You likely already ensure your website responds to different screen sizes. You may understand a lot of people access social media via their smartphones.

However, the number of people using their mobile devices to access the internet is higher than ever before. Statista estimates mobile internet users make up 91% of total internet users around the globe. 

If you want to take your marketing business to the next level, you need apps your clients can easily access. You must be ready to read data from anywhere at any time. Embrace mobile technology and the power of a mini-computer in your pocket at all times. Automate anything you can and be aware of the latest tech trends. 

Also, be sure to optimize your site for mobile devices. There’s nothing worse than for a user to access your site only to have problems with sizing and navigation.

6. Find More Influencers

The use of influencers has been on the uptick for a while, but many businesses turned to them during the pandemic to figure out the best ways of reaching new customers. Some of the biggest names in the influencer stratosphere report increases in the number of people contacting them for help promoting their products.

Keep in mind that the top names may be overbooked at the moment. While you can reach many people at one time, there’s something to be said for tapping into the smaller, more concentrated audiences of micro-influencers. Consider working with those who have only a few thousand followers. You may even want to create an online street team and lift up ordinary fans to become micro-influencers for your brand. 

7. Host More Digital Events

People got a taste for online events, working from home and doing things much more conveniently. Even though it was a forced situation, many enjoyed the less stressful lifestyle of social distancing. They get more time with their families and to pursue hobbies.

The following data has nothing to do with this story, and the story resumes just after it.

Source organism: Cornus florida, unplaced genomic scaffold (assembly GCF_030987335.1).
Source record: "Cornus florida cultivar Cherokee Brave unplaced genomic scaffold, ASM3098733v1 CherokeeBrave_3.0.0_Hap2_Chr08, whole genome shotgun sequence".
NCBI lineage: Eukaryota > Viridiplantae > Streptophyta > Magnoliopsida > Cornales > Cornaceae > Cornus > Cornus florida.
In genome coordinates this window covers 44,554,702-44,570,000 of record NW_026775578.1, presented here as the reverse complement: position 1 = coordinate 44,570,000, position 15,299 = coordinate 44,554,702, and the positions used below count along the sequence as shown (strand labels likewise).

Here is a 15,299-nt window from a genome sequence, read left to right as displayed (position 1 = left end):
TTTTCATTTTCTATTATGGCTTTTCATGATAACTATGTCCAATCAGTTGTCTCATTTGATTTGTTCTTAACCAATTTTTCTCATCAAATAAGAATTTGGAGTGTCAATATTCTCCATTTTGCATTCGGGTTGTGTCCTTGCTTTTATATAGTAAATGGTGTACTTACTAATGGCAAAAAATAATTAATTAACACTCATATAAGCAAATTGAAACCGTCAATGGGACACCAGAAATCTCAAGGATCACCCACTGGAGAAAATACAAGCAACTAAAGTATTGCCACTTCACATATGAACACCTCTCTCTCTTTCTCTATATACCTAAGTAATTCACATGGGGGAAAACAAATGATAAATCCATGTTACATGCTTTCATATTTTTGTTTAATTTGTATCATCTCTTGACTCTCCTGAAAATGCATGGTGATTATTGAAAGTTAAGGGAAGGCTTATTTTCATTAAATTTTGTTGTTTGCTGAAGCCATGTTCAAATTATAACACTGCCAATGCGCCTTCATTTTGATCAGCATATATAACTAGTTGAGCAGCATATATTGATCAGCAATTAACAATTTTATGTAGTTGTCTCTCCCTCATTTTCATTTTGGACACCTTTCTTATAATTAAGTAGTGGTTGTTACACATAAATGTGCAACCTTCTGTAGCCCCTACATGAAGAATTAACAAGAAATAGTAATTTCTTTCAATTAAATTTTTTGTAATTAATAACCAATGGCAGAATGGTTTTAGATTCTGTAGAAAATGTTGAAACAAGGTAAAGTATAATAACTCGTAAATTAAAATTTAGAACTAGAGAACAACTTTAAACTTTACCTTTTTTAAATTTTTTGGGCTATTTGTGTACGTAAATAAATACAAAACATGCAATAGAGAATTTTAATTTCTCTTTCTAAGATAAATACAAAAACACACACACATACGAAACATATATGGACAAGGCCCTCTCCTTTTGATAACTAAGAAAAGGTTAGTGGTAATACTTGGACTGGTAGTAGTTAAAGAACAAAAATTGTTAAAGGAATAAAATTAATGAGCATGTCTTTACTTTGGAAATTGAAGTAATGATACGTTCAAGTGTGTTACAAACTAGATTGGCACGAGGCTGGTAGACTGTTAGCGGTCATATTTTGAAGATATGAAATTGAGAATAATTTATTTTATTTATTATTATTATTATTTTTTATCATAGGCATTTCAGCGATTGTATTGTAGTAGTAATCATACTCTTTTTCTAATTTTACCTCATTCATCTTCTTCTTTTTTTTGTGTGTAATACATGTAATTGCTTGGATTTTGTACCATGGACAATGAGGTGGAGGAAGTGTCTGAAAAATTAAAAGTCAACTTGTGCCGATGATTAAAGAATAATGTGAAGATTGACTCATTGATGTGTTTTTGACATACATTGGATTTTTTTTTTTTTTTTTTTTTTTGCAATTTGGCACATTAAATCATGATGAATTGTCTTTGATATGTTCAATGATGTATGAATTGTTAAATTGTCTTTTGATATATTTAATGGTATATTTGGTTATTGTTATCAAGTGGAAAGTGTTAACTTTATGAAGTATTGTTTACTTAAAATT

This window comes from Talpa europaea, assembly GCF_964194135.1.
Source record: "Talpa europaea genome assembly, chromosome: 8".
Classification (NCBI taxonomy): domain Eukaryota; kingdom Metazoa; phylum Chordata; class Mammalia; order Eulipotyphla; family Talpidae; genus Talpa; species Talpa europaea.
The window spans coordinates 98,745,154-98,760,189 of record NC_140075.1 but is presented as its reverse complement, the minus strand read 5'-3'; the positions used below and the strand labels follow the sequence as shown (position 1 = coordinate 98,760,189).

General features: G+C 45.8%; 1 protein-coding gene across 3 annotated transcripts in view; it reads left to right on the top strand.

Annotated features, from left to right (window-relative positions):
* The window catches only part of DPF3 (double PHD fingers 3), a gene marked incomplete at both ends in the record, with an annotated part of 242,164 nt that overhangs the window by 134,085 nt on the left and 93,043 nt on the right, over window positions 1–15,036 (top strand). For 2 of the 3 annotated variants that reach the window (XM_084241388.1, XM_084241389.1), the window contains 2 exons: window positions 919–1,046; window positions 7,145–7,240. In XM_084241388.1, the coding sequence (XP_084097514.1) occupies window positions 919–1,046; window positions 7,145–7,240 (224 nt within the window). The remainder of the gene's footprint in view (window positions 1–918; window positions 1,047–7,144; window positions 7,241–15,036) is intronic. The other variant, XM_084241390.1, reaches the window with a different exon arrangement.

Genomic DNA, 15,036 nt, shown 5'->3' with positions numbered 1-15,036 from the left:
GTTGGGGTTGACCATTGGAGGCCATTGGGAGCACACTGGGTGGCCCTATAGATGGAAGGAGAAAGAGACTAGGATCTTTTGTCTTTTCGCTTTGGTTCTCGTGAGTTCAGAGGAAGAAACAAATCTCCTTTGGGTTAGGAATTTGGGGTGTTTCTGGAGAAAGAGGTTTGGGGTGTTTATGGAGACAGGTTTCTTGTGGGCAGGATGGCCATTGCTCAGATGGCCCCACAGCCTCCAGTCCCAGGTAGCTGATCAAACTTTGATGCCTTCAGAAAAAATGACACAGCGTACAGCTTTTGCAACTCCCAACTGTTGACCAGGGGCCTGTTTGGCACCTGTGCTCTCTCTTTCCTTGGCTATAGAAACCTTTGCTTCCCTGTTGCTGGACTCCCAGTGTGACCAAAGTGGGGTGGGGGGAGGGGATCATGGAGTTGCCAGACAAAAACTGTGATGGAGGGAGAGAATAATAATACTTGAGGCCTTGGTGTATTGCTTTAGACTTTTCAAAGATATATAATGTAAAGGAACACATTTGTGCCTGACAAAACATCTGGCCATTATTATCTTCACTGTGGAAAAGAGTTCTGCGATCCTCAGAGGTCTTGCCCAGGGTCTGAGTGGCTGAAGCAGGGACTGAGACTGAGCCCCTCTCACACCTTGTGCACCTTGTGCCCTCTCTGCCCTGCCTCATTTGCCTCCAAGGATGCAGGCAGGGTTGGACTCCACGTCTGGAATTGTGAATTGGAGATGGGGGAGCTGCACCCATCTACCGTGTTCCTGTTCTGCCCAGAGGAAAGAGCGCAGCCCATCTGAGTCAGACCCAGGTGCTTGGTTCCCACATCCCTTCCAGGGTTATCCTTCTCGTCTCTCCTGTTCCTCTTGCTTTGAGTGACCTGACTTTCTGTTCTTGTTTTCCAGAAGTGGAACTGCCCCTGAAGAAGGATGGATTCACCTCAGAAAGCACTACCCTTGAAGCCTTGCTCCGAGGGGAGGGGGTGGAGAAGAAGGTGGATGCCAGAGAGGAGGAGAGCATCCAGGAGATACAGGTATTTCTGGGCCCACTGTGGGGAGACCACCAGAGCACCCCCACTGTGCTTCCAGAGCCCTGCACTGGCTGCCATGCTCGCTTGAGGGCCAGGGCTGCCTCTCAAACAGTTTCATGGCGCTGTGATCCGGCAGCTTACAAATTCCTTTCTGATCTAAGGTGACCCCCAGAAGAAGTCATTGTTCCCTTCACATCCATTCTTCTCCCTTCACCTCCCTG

In the future, consumers will likely demand more digital events. It’s cheaper to stay at home and attend a conference, and you don’t have to line up child care or a pet sitter.

Expect your clients to recognize the lowered expenses for their companies, too. They won’t have to shell out deposits to book a venue, hire a caterer or order name tags. Everything digital creates much less overhead.

While you may still plan and promote some in-person events, expect them to be scaled back and for cyber conferences to rule the day. 

Be Open to Fresh Ideas

If the pandemic taught marketers anything, it was to be open to doing things in a new way. Look for creative replacements for promotions you used to do. Be willing to brainstorm with clients and help them as they recover from a strained economy and changes in their industries. 

Stay creative and look for better options than the way things used to be done. With a little skill, you and your clients will come out ahead.

Eleanor is editor of Designerly Magazine. Eleanor was the creative director and occasional blog writer at a prominent digital marketing agency before becoming her own boss in 2018. She lives in Philadelphia with her husband and dog, Bear.